Cowboy. The shirt has pearl snaps. The belt, handtooled, sports a mother-of-pearl buckle. The straw hat is mostly creases and rolls and bashed dignity. But the boots, out of El Paso, Tex., are the real piece of work. "They're Tonly Lamas," says Clarence Gatemouth Brown, grinning at them all over again. "Made outta sea turtle. Cost about six."

Six hundred dollars?

"Well, I did get a little break on them."

He may not be the richest picker and fiddler around, or the best known, but campared to a few years back, when he had all but given up his music and retired to a little spread in northern New Mexico, 54-year-old Gatemouth Brown is standing in tall cotton. Why, next week alone, during his gig at New York's Lone Star Cafe, there's this big management firm from Tulsa flying in specially to talk to him.

"Man, you should see the building they got out there. Whooo-ee. You know soon as you walk in that place, you ain't dealing with peons."

Of course money, or even the cover of Rolling Stone, is not the main goal here. Englightenment is. Moving folks' heads from one musical room to another Brown swears it.

"Now lookey at it this way. We've out in the world to teach people what we can about the origins of good muisic. I always wanted to give the world something I figured it didn't have. Well, music is what I can give. Man, if money didn't even exist, I'd still be doing exactly what I am now. Music is what there is. Everything else's got false pretensions."

He lights like a bulb. "Yeah. It's the cosmic dance."

Unless you're a collector of obscure European labels, or maybe hang out in Austin, or Bogalusa, or certain West Coast blues and jazz clubs, it's possible you're never heard of this lean-as-arake, slick-as-a-snake electric black musician who for over three decades has been sawing a Cajun fiddle and blowing a bluesy mouth harp and otherwise picking apart a rock-'n'-roll guitar. While influencing people named Eric Clapton and Frank Zappa and Johnny "Guitar" Watson.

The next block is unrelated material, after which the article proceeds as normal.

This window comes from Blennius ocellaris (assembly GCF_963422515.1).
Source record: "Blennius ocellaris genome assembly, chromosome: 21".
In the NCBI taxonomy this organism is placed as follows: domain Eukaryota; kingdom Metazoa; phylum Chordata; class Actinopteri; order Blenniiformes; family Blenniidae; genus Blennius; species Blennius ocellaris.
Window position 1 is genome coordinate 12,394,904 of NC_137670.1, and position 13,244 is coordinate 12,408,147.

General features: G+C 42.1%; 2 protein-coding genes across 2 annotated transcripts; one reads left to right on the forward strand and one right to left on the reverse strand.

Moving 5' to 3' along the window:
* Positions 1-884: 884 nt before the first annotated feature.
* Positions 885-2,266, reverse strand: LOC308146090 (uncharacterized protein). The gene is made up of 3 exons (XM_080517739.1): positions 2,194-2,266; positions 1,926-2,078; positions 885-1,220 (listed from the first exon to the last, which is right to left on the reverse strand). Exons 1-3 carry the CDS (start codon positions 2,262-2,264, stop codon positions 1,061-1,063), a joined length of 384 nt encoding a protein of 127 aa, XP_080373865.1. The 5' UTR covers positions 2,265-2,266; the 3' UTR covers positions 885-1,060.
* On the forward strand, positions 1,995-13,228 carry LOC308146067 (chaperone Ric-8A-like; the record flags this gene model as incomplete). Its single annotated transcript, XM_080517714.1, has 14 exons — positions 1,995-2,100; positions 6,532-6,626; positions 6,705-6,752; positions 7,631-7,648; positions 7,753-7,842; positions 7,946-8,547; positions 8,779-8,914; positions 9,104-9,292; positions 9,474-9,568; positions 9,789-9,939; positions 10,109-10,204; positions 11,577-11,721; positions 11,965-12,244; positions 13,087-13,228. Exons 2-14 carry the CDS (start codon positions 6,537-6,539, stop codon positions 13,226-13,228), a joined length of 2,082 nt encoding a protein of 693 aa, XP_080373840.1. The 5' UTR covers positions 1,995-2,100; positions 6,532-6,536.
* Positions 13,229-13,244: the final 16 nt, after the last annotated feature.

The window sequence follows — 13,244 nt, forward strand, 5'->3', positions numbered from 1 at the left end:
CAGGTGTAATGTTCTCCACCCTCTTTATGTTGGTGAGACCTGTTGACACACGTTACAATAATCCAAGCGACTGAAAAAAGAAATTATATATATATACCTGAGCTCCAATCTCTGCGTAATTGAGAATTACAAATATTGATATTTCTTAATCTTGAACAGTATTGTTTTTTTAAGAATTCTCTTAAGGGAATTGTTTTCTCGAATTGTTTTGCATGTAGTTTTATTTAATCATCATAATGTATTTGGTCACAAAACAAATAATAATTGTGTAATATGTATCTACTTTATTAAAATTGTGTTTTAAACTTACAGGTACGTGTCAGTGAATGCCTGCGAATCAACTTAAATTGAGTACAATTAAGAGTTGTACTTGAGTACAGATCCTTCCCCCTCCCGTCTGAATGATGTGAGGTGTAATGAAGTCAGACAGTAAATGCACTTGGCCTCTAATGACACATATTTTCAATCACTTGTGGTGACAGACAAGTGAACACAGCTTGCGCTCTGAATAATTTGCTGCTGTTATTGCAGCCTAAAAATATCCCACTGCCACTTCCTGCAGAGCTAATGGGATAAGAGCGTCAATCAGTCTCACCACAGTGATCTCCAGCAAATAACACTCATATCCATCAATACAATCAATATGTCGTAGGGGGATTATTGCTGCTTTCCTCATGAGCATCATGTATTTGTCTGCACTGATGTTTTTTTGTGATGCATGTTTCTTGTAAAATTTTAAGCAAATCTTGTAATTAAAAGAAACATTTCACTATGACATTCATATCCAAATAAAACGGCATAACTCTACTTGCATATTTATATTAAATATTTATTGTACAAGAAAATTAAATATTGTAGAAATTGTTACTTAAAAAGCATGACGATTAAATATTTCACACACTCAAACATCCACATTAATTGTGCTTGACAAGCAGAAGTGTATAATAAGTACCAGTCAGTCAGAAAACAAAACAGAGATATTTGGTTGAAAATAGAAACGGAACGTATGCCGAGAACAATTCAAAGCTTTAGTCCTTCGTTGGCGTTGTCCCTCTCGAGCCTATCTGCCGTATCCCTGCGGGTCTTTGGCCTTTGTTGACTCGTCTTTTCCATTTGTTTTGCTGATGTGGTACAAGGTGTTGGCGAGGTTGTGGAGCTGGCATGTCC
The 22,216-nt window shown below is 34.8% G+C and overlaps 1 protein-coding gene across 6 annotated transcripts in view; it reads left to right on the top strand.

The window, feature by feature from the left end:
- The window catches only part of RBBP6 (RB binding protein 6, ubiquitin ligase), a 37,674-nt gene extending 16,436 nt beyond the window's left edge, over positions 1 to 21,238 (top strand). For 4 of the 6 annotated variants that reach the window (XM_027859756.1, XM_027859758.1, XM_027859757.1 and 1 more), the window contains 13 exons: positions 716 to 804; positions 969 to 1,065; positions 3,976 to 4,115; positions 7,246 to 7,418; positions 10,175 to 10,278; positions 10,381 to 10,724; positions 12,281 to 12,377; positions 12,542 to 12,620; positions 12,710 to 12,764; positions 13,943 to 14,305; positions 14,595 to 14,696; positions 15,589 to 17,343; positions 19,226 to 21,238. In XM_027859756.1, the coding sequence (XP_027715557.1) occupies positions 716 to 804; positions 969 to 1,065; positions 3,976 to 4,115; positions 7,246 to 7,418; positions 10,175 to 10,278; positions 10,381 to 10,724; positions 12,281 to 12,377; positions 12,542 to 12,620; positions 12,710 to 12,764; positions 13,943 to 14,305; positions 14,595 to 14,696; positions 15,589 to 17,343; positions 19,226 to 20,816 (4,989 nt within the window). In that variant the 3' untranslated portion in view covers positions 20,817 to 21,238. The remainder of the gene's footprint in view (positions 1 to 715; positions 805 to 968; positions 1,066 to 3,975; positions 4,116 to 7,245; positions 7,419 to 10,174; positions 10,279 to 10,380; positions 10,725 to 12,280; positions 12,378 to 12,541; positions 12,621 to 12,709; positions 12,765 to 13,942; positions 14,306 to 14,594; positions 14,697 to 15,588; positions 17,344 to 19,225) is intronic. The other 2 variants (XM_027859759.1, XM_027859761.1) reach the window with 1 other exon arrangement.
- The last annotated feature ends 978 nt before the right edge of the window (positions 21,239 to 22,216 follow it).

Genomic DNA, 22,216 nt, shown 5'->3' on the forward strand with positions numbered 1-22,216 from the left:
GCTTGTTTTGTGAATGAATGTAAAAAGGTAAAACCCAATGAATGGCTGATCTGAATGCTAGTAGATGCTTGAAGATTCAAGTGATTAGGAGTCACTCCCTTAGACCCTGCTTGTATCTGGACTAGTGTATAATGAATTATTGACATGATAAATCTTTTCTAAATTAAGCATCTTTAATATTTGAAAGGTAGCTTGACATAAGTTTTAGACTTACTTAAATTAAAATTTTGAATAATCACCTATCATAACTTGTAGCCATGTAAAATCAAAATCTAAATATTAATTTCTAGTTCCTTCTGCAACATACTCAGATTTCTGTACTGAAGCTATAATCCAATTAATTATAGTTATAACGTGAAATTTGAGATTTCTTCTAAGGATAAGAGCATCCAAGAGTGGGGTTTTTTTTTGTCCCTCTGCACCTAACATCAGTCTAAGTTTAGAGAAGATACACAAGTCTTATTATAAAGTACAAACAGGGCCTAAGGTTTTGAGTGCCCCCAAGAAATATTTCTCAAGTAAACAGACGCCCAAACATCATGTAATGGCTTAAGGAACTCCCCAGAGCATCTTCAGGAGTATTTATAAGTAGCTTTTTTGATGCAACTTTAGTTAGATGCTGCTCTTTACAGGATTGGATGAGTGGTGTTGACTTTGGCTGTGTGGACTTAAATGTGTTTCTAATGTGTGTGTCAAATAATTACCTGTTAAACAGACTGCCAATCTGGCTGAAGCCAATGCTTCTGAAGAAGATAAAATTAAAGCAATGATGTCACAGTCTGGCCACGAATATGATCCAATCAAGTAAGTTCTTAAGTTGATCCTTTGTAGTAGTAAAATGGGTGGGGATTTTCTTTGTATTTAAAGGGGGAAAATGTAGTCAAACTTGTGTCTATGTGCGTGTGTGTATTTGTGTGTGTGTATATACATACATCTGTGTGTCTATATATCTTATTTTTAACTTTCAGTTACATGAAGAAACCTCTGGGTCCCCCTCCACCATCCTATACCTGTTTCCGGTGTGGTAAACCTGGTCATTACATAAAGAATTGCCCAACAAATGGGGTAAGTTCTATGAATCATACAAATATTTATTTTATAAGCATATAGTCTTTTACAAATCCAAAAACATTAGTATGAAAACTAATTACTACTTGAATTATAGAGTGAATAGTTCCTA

Gatemouth Brown - that sounds like a wide receiver for the Dallas Cowboys.

The most difficult thing about him is trying to type his music. You can't. It comes out of murky Louisiana swamps and bayou nights, swings over to the dance halls of West Texas, boogies back to the loading docks and cheap nightclubs of New Orleans.

"Man, I been in so many blues magazines and they all want to call me a bluesman," Brown says. "And I been in jazz magazines. And I been in C&W magazines. All I know is I'm a Negro fiddler and picker who don't quite play like nobody else. You could say I play the real American music. That means a little of everything."

The real American musician is seated at the moment with Yvonne, his Caucasian wife and his hungry Welsh eorgi ("Queen Elizabeth's got six of 'em") in a hotel room off Connecticut Avenue. It's coming on midday, and Brown and company have just been roused from sleep. The previous night's opener at the Childe Harold was a success (if not a standing-room-only success) and to be honest, he overslept. A pedal-steel sideman has just been dispatched for coffee and Alpo. Order will restore.